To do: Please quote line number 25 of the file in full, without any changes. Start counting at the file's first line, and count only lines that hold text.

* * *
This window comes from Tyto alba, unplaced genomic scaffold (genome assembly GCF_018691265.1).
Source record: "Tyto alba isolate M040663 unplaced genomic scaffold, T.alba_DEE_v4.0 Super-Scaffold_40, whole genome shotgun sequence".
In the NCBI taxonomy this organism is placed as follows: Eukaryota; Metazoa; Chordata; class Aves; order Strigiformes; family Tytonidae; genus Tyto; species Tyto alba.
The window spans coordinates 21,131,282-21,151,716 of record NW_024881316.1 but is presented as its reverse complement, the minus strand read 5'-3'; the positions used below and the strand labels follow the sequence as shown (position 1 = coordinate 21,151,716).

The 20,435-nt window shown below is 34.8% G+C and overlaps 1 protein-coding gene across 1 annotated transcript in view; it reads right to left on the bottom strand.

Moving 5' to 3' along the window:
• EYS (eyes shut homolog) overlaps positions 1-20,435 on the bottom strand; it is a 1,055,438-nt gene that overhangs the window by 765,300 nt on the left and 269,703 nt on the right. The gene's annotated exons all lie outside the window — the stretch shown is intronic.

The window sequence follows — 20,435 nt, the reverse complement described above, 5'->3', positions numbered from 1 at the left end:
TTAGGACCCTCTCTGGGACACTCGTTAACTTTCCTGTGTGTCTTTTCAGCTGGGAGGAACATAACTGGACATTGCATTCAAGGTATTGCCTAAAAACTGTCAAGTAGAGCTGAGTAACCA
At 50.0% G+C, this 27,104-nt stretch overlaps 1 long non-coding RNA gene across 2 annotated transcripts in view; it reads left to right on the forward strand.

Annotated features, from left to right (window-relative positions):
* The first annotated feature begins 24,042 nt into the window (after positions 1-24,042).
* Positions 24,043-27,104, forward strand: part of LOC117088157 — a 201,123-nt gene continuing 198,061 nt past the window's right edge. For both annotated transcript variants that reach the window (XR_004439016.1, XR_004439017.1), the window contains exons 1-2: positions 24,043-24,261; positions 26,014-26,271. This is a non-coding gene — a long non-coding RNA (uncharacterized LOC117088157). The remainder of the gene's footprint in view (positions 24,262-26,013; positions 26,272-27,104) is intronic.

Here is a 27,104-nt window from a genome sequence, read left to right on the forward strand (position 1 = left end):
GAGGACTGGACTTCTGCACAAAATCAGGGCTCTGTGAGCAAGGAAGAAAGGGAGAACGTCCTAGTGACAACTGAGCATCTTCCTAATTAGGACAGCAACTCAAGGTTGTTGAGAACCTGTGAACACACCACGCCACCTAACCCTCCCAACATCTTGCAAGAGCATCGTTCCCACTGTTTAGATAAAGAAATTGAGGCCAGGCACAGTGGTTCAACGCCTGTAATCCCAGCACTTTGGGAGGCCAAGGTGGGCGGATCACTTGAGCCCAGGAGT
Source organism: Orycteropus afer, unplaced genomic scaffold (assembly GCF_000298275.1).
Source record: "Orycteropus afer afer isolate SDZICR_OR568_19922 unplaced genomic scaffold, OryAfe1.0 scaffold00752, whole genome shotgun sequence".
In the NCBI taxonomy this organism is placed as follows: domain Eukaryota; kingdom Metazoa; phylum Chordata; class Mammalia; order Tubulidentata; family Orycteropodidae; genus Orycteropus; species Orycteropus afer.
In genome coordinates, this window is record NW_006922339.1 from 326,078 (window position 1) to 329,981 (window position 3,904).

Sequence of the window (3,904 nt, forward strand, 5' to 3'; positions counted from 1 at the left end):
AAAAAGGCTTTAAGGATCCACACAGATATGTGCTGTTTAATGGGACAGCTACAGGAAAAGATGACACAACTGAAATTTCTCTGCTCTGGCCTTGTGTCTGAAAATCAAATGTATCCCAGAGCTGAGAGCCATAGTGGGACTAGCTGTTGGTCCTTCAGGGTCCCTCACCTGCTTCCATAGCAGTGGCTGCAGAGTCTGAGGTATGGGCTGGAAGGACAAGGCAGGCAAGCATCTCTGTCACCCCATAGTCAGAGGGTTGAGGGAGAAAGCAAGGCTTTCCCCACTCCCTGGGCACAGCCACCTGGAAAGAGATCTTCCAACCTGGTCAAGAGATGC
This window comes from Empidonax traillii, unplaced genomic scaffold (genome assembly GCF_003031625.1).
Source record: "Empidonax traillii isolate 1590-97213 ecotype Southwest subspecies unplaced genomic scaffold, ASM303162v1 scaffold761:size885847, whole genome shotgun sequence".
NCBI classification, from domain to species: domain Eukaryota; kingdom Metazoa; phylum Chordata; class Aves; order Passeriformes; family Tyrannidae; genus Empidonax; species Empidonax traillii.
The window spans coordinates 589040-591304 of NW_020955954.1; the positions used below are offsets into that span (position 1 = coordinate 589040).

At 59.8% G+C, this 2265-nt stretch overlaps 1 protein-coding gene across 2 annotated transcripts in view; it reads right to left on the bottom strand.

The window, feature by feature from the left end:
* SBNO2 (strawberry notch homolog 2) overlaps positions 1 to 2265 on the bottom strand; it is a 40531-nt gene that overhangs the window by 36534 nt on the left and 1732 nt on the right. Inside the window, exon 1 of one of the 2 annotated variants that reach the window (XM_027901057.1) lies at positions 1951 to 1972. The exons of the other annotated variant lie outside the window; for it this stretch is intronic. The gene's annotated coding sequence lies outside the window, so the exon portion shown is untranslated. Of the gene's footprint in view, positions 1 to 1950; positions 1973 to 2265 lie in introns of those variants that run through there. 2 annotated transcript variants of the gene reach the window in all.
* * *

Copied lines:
The window spans coordinates 589040-591304 of NW_020955954.1; the positions used below are offsets into that span (position 1 = coordinate 589040).